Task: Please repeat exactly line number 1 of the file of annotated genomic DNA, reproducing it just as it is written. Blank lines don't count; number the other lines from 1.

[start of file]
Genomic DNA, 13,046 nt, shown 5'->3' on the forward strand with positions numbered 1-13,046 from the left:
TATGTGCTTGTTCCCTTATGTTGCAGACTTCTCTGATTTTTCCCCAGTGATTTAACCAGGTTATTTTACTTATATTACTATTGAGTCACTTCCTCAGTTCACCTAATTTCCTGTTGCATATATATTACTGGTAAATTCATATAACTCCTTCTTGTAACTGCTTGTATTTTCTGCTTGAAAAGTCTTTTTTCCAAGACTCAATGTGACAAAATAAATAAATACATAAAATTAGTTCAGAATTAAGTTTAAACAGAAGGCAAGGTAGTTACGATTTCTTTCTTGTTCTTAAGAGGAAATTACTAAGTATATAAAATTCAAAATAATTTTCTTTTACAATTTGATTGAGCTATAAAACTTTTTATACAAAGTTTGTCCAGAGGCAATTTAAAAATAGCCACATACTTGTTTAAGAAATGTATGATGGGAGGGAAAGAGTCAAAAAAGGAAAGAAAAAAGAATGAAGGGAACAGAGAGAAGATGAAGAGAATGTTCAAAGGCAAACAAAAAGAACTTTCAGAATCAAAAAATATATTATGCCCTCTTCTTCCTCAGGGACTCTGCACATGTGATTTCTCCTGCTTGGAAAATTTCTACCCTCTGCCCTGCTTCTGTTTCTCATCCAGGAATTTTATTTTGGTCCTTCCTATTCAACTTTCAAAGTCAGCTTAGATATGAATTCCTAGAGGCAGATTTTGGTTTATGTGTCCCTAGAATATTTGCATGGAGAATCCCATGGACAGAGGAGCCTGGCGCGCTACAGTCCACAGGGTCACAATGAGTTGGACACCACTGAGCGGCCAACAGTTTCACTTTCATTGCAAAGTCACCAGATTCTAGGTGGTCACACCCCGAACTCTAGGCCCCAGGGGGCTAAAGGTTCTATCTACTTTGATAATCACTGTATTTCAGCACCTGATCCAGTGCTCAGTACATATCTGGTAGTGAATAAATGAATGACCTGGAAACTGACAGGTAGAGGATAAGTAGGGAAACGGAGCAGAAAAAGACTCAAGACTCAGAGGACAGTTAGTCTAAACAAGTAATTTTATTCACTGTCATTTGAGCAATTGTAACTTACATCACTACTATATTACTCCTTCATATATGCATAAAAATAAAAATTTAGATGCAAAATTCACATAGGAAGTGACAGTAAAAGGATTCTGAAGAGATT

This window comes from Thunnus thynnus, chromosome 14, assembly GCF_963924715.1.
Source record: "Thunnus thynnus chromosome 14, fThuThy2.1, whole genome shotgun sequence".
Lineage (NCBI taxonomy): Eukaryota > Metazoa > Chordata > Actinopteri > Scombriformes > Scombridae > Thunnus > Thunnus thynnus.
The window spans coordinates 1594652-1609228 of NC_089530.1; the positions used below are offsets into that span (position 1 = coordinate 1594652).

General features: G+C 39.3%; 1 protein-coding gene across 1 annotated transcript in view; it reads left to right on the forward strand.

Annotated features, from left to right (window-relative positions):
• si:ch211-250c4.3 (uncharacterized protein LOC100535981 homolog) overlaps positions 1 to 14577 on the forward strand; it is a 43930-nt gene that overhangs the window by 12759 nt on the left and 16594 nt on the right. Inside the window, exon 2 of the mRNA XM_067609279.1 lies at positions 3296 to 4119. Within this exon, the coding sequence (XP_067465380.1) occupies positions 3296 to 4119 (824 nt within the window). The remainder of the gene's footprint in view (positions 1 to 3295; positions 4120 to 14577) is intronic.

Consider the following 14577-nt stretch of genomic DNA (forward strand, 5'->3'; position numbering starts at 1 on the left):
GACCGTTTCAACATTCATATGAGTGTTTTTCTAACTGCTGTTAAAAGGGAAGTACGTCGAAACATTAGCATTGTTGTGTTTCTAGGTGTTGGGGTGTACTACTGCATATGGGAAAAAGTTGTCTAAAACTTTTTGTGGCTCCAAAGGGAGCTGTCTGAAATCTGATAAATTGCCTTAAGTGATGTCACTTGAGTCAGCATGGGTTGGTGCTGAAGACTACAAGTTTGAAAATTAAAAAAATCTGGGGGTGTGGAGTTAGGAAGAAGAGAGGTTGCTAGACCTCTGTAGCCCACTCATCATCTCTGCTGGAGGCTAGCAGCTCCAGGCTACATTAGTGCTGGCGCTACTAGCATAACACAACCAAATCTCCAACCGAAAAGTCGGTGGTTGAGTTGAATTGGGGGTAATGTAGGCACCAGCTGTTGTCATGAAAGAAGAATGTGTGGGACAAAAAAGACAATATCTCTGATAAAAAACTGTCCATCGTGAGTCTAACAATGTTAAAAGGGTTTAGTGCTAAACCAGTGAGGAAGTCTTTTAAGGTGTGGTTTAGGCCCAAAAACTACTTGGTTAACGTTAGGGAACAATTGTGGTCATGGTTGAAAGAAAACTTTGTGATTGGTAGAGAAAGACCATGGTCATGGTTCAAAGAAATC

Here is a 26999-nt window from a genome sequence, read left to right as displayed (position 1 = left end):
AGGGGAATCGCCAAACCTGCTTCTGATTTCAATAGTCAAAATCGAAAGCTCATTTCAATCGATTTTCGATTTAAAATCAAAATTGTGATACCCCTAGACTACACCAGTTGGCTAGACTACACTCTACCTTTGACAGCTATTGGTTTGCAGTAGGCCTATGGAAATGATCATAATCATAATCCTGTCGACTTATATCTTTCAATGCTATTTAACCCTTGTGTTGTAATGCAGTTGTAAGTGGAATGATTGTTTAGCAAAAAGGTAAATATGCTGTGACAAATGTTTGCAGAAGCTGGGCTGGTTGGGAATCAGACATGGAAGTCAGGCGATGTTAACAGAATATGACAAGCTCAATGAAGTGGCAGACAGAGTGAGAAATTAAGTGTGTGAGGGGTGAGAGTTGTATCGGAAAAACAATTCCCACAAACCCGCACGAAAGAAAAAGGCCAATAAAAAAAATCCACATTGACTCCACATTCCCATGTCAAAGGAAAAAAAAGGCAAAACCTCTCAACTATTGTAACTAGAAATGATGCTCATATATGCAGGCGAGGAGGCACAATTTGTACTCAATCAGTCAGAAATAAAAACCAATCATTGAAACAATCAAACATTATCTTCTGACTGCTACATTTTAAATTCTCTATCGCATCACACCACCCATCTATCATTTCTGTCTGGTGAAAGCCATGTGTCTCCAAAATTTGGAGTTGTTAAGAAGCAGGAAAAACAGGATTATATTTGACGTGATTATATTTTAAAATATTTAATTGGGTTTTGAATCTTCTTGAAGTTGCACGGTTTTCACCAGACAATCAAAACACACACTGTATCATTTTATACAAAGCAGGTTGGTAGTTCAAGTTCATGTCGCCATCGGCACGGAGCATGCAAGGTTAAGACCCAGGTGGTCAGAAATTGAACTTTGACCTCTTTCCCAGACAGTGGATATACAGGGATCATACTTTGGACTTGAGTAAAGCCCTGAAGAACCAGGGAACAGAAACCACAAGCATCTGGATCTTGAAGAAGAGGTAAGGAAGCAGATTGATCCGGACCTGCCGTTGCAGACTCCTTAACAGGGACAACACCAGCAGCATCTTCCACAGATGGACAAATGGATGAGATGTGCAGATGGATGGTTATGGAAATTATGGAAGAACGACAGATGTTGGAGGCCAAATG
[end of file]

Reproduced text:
Genomic DNA, 13,046 nt, shown 5'->3' on the forward strand with positions numbered 1-13,046 from the left: